Comments on: Volts vs Joules Electric Fence, High Tensile Fencing Supplies Thu, 28 Jul 2016 12:54:18 +0000 hourly 1 By: Lacy Weimer Mon, 23 May 2016 17:46:52 +0000 Kori,
I would start by testing the chargers directly at the positive terminal, without the fence attached. Use a fence voltmeter to do the testing. If you are not getting adequate voltages from chargers they may need repaired. If voltage readings are good, check for shorts on the fence line. How deep are the T-posts you are using for ground rods in the ground?

By: Kori Thu, 19 May 2016 21:51:31 +0000 I raise boer goats and am having trouble containing them. I run woven wire as primary fence with 2 hot wires 1 on top and 1 on bottom( about 10 to 12 in off ground). I also have about a 70 to 80 yards of 3 strand just electric fence along the driveway.

1st yr we ran everything off a solor zahbra sp? Solor charger with 1 ground. Seemed to work OK towards end of grazing seasons it lost charge.

2nd year we split lines into 2 padlocks (removed connecting wire from old fence line to new fence line). I replaced old charger with another zahbra solor charger for old line. The new line I used a 25 mile plug in model with a 4′ t post as my ground. Goats are still getting out.

New lines has the 3 strand plus 1 bottom where it is woven. Thanks in advance

By: Lacy Weimer Fri, 11 Mar 2016 14:44:42 +0000 Sorry Lesile,
I forgot you had Kinko goats…if you have great voltage on the fence they may just be cantankerous!

By: Lacy Weimer Fri, 11 Mar 2016 14:42:24 +0000 Leslie,
Have you tested the voltage on the fence? A fence tester is a must have on the farm. What species are you containing with in the fence? It is important to have at least 18′ of ground rod with the 6 joule unit. I would recommend at least (3) 5′-6′ ground rods spaced 10′ apart. Without a properly working ground bed, the animals may not be receiving the full shock.

By: Leslie Thu, 10 Mar 2016 21:39:01 +0000 We have installed a 6 joules charger on a 1 bare
Metal line, 3rd line down (the other lines aren’t the charger). Its a 100 miles one
On apx. 1/2 mile of fencing. Good ground wire.
Still at least 3 are getting out – maby more.Any

By: Lacy Weimer Wed, 09 Mar 2016 18:07:38 +0000 What is the voltage on your fence line and do you have a good ground bed? Is the ground frozen? If the ground is frozen the Kinko may not be making a good ground. Without a ground there will not be a shock.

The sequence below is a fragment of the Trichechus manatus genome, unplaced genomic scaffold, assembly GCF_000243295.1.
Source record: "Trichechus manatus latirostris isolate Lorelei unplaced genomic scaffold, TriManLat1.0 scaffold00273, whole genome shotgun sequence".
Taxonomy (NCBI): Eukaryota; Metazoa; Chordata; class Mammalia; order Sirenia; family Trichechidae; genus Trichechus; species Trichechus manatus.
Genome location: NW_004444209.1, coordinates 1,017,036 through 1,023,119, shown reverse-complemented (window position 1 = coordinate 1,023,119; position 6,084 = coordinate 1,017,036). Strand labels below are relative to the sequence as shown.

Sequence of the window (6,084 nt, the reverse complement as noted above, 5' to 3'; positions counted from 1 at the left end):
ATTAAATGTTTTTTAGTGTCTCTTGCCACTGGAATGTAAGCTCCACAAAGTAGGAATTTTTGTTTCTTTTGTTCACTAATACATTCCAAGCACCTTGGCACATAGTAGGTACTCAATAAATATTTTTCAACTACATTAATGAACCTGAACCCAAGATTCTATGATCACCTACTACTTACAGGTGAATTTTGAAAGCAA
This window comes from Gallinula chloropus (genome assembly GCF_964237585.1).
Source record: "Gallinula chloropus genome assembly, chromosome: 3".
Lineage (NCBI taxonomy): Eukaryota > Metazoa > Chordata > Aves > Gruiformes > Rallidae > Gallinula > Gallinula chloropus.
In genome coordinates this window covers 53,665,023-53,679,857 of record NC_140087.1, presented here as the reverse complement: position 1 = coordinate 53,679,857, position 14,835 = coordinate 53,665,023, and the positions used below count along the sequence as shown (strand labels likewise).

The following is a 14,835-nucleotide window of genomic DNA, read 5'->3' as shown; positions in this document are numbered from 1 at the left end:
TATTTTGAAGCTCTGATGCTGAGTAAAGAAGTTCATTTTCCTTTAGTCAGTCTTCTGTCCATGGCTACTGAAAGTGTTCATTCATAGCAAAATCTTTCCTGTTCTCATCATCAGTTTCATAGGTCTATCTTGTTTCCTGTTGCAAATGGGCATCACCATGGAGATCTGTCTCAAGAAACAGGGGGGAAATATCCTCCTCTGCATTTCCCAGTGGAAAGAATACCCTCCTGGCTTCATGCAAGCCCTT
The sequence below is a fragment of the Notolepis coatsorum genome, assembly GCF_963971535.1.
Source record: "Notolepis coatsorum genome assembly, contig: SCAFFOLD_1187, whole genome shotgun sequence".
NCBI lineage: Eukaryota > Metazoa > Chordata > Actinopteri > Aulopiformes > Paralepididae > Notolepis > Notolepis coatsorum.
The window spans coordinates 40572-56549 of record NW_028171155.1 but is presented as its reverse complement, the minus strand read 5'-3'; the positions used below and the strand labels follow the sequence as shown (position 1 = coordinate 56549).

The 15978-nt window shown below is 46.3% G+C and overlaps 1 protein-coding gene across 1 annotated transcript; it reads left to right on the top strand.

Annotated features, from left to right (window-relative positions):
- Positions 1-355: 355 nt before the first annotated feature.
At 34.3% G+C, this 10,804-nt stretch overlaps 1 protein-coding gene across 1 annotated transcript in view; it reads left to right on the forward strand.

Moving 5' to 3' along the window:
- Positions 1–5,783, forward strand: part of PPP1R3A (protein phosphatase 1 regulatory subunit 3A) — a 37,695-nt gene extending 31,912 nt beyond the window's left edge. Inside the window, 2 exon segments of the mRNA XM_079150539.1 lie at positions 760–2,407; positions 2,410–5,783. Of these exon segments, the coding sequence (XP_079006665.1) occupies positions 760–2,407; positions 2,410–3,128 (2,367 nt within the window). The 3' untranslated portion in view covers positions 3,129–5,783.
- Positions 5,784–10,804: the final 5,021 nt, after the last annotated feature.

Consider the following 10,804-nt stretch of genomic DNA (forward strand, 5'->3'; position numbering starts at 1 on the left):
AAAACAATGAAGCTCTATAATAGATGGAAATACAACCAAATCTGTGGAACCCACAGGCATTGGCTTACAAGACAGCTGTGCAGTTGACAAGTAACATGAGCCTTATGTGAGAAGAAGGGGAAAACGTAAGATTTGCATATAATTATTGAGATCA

By: Leslie Sun, 06 Mar 2016 00:01:53 +0000 We have kinko goats they walk through the electric fence like it’s not there. Should we move up to a 6 joules or higher or to a woven wire fence?

By: Lacy Weimer Wed, 02 Mar 2016 15:45:49 +0000 John,
A 1-1.5 joule unit is plenty big enough to use around your hives.
To sufficiently keep the battery for this unit charged I would recommend a 20-30 Watt panel.
As long as the fence is built properly and the line is kept free of weeds and debris you should read voltages between 6-8 KV.
Check out solar panels and solar charger controllers here.

By: john Thu, 25 Feb 2016 23:23:44 +0000 I am a little confused so bear with me…
I have a few bee hives to protect, i am looking at a 1 – 1.5 joule unit and want to hook this up to a 12v deep cycle and that to a solar panel. My concerns are I do not understand:
1. the amp draw from the fencer and therefore the size of solar panel I will need ..
2. what the voltage will actually be on the line when it states 9k open circuit and 2450 with 500ohm?
the size of the area to be protected is very small as there are only 3 hives so I am not looking at miles of wire etc…
I would appreciate any advise or insights thanks.

By: Lacy Weimer Tue, 16 Feb 2016 15:29:39 +0000 Jarrod,
That is a very small charger. However, if you are getting 5-6K (5,000-6000Volts) that is plenty of power to keep in livestock. Are you containing livestock or trying to exclude wildlife?